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Education Department moves to regulate teacher preparation programs
The Washington Post
The Obama administration unveiled a proposal to regulate how the country prepares teachers, saying that too many new K-12 educators are not ready for the classroom and that training programs must improve. Under the plan, the federal government would require states to issue report cards for teacher preparation programs within their borders, including those at public universities and private colleges, as well as alternative programs such as those run by school districts and nonprofits such as Teach for America.
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TRENDING ARTICLES
Missed last week's issue? See which articles your colleagues read most.

    Connecting cultures through celebrations of thankfulness (By: Beth Crumpler)
5 key facts for international students about US academic culture (U.S. News & World Report)
Learning languages is a workout for brains, both young, old (Science Daily)
How poorly designed classroom space puts student learning at risk (The Hechinger Report)

Don't be left behind. Click here to see what else you missed.




No Child Left Behind gets renewed focus
The Associated Press via Yahoo News
The No Child Left Behind education law could be making a political comeback. Sen. Lamar Alexander, the Tennessee Republican who is the incoming chairman of the Senate committee overseeing education, says his top education priority is fixing the landmark Bush-era law. His goal? Get a bill signed by President Barack Obama early next year.
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Language in Action program helps English learners move forward
Los Angeles Times
When Aidee Oliva first started attending San Fernando Senior High School two years ago, she often found herself at a loss. "It was hard," said the 11th-grader, a native of Guadalajara, Mexico. "You cannot ask anything to anybody because you don't know the language." But since joining Language in Action, an after-school program run through the EduCare foundation in partnership with Beyond the Bell, the 17-year-old has learned to expand her vocabulary to help others better understand her. For Aidee, knowing English is important because it removes the barrier between her and her classmates.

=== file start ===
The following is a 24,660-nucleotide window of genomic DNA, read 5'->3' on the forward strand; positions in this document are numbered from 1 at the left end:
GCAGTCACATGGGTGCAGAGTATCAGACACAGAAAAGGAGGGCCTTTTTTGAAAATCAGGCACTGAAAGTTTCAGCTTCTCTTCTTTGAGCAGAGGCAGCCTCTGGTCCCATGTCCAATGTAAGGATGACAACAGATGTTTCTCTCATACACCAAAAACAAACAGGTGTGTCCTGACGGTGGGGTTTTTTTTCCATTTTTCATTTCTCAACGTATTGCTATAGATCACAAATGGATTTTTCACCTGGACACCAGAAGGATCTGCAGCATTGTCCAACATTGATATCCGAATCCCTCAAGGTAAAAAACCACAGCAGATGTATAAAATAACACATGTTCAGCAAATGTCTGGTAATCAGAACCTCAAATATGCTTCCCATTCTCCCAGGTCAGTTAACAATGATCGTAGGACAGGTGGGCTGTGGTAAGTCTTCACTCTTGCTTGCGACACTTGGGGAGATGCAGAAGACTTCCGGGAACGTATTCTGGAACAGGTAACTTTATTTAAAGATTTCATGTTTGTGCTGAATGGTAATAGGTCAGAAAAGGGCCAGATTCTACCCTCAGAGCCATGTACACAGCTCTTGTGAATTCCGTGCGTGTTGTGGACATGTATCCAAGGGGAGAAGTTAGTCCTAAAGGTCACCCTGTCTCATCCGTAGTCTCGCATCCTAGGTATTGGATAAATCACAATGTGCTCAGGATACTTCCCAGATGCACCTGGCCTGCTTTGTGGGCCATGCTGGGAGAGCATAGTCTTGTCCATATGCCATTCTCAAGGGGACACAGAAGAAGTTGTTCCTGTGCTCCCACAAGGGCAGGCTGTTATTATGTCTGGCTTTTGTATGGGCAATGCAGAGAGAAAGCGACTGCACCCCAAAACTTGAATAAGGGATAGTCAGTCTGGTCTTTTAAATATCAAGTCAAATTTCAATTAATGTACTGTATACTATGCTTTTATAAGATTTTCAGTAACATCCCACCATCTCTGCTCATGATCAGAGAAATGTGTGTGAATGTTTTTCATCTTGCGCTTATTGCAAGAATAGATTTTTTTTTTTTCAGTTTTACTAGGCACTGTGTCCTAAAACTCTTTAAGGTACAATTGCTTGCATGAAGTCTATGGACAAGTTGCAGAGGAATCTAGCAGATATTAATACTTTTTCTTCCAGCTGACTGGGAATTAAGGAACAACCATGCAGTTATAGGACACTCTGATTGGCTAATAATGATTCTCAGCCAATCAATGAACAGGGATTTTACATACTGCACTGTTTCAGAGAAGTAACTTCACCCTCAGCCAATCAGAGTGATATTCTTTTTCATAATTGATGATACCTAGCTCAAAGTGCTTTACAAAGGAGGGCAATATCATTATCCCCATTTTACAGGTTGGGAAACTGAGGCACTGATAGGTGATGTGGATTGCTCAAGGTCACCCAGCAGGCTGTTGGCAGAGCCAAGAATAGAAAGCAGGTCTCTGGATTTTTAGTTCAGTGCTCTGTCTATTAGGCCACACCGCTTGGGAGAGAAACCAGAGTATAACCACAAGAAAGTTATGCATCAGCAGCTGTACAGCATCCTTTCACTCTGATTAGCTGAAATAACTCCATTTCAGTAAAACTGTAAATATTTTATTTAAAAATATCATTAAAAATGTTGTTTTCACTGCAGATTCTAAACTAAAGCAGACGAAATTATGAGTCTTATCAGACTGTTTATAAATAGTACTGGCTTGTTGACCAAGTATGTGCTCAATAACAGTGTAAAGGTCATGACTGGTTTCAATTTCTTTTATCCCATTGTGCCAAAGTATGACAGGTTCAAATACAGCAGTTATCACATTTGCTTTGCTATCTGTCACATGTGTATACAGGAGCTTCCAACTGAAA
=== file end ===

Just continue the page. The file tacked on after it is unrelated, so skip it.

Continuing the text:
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ASU language immersion program helps Hispanic students learn English
The State Press
Hundreds of Mexican college students filled the tables in the La Sala Ballroom at the West campus, eagerly waiting for their chance to walk to the stage and receive their certificate of completion of an English language immersion program from the American English and Culture Program. Program coordinators and other ASU faculty, including West campus Dean of Student Affairs Sharon Smith, spoke to the students before they received their certificates, applauding them for their hard work.
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A valuable lesson on bullying
Observer-Reporter
It is a subject that is receiving a lot of attention these days, and justifiably so. It is often cited as a contributing factor when a person inexplicably commits mass murder in a school, movie theater or any other populated venue. We are talking about bullying, defined as an unwanted, aggressive behavior that includes actions such as making threats, spreading rumors, attacking someone physically or verbally and excluding someone from a group on purpose.
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The TESOL English Language Bulletin is presented as a service to members of TESOL International Association and other English language teaching professionals. For information about TESOL member benefits, visit www.tesol.org or contact us at membership@tesol.org.

TESOL English Language Bulletin is a digest of the most important news selected for TESOL International Association from thousands of sources by the editors of MultiBriefs, an independent organization that also manages and sells advertising. TESOL International Association does not endorse any of the advertised products and services. Opinions expressed in the articles are those of the author and not of TESOL.